With the length of the draft steadily decreasing -- from 30 rounds in the 1950s to 12, then eight, and finally seven in recent years -- the importance placed on securing the best of the worst has grown. Player evaluation is an inexact science, so teams are well aware that a competent starter or role player may be available among each year's undrafted free agents.
Case in point:
Most teams have a pretty good feel, even before the draft, which players they would like to sign, based upon the recommendations of their scouts and coaches. Naturally, some get drafted and become unavailable, but the others start getting calls as early as the first round and agreeing to a deal by the seventh round.
Even though I suspected no team was going to select me when I came out of Princeton in 2001, I still had a virtual conniption when a coach from the Cincinnati Bengals called me during the first round. He was simply laying groundwork by letting me know that they were interested in potentially signing me should I not get drafted.
The process is somewhat inefficient. Players and/or their agents often end up fielding multiple calls at the same time. For an agent with multiple undrafted players, it becomes a juggling act. He must balance the signing bonus money being offered with the potential opportunity available, and make split-second decisions due to the time constraints dictated by the clubs.
Just like drafted players, undrafted free agents run the gamut of emotions during the seventh round and the melee that follows. Players who were projected to get drafted but did not can even feel a sense of embarrassment. For them, signing as a free agent is a nightmare.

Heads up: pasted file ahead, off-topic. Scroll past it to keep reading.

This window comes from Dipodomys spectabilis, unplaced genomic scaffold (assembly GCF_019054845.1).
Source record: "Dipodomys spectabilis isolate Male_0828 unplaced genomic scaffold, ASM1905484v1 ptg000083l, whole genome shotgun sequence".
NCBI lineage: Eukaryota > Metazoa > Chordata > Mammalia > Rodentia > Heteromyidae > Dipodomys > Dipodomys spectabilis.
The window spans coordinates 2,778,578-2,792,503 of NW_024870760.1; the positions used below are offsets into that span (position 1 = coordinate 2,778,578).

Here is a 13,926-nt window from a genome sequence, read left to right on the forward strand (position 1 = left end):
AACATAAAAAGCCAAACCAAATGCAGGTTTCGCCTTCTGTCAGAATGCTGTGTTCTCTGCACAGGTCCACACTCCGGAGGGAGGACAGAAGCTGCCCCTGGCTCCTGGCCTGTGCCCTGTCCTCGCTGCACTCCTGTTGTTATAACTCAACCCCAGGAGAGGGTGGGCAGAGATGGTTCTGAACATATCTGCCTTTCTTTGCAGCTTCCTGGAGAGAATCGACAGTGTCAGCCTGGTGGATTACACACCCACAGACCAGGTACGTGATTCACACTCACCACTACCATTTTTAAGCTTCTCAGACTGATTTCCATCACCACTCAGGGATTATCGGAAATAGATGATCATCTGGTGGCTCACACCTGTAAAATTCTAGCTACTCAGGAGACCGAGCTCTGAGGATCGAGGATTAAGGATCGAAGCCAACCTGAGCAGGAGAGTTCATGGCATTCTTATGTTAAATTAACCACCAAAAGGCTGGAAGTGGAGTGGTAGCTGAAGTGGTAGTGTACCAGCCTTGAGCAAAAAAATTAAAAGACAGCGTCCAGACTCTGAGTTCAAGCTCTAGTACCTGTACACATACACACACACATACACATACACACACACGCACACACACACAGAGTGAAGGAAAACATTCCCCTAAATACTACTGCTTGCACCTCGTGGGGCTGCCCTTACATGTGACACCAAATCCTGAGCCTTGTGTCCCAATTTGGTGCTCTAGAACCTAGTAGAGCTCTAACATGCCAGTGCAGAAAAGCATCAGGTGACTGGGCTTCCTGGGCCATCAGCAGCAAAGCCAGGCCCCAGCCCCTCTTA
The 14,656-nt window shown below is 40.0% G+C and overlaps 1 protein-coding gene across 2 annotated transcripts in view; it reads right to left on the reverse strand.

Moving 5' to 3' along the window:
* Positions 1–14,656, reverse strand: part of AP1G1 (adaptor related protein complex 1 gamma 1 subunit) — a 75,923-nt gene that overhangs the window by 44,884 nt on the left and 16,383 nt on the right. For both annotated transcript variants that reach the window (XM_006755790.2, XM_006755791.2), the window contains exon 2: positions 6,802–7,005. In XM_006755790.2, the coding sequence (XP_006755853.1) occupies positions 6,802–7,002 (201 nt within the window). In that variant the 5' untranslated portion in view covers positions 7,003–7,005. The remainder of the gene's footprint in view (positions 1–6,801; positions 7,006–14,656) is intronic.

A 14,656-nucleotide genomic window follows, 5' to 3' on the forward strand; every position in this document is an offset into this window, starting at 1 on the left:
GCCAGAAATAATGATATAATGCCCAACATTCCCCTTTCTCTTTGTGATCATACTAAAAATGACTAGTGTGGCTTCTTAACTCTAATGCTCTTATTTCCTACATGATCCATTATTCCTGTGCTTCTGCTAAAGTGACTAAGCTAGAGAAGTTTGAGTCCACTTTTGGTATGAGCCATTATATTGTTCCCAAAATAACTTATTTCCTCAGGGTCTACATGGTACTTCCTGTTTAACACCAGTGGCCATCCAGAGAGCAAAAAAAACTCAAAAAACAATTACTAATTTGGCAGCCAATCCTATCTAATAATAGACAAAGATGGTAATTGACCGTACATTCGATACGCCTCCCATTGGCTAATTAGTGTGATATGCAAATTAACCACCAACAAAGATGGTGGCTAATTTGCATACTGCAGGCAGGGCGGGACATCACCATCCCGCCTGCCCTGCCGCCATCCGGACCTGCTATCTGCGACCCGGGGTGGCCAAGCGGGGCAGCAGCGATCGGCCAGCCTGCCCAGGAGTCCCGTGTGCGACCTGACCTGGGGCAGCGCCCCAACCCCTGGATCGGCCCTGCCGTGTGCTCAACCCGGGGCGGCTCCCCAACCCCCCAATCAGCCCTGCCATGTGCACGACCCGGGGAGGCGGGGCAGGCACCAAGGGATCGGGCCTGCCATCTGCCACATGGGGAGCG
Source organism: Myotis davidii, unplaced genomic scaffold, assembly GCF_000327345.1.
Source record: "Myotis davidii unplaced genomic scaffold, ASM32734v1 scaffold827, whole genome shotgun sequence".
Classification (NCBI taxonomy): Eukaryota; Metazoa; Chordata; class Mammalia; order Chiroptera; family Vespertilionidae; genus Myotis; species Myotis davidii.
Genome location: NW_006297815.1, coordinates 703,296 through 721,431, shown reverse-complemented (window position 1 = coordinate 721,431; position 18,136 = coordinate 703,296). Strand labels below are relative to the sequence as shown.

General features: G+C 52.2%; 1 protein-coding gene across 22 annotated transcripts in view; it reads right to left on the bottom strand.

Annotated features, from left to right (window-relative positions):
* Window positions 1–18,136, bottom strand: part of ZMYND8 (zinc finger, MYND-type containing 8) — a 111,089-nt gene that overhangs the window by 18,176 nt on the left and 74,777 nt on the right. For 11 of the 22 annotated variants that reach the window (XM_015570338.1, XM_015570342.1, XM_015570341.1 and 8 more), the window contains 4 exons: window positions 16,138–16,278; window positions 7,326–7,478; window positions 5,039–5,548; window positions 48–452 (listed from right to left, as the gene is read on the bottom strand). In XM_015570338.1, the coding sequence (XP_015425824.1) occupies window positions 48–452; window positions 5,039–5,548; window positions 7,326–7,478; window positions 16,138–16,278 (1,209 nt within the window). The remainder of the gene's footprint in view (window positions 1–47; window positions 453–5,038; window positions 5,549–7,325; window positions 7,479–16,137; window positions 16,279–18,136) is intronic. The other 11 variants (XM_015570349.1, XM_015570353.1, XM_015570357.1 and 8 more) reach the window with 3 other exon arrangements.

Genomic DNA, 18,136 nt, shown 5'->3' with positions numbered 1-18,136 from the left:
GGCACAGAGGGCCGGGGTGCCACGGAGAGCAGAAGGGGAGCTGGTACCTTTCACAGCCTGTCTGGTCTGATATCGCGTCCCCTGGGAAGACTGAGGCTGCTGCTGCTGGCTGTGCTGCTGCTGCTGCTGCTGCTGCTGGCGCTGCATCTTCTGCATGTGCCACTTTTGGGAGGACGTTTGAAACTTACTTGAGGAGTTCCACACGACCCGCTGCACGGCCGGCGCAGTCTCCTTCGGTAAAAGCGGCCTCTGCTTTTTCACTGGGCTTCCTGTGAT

I was the exact opposite. I knew I wasn't likely to get drafted and, in fact, was just hoping I would get a chance as a free agent to pursue my dream. Words can do no justice to the feeling I had when my agent,
As I mentioned in
Players and agents must weigh two important factors when making the decision on which team to sign with: money and opportunity. Every undrafted free agent signs a contract for minimum salaries, so the only negotiation revolves around a signing bonus that ranges from zero to $25,000. I have always felt it is critical to sign with a team that will offer the best opportunity to make the team, not necessarily the team that will offer a couple thousand dollars more up front. The serious money comes from making a 53-man roster or even a practice squad. However, turning down more money can be easier said than done.
Though the difference between $5,000 and $10,000 may not seem like a lot given the current salary cap climate and huge dollars given to top draft choices, $5,000 is lot of money when you don't have any. For your typical college kid with $58.37 in a bank account and some credit card bills to pay, it is often difficult to see the big picture. Still, players and agents must weigh the bonus money vs. the potential opportunity that they deem available.
An agent who correctly tracks the positional situations of the teams interested in his client is golden. How many open roster spots are likely for a given team at his client's position? Did the team draft anyone at that position? If it did, how high was he taken and would there truly be an open competition in which the best player made the team?
The other critical ingredient is the history that a certain franchise and/or coaching staff has in regard to undrafted rookies making the opening day roster. Buffalo frequently retains undrafted players, and many of them go on to make significant contributions, such as
Once a player and his agent decide on a team, it's time to move forward and never look back. As the saying goes, you only get one chance to make a first impression. The faster an undrafted free agent can put the post-draft frenzy behind him and focus on the task at hand in mini-camp, the greater chance he has at making an NFL roster.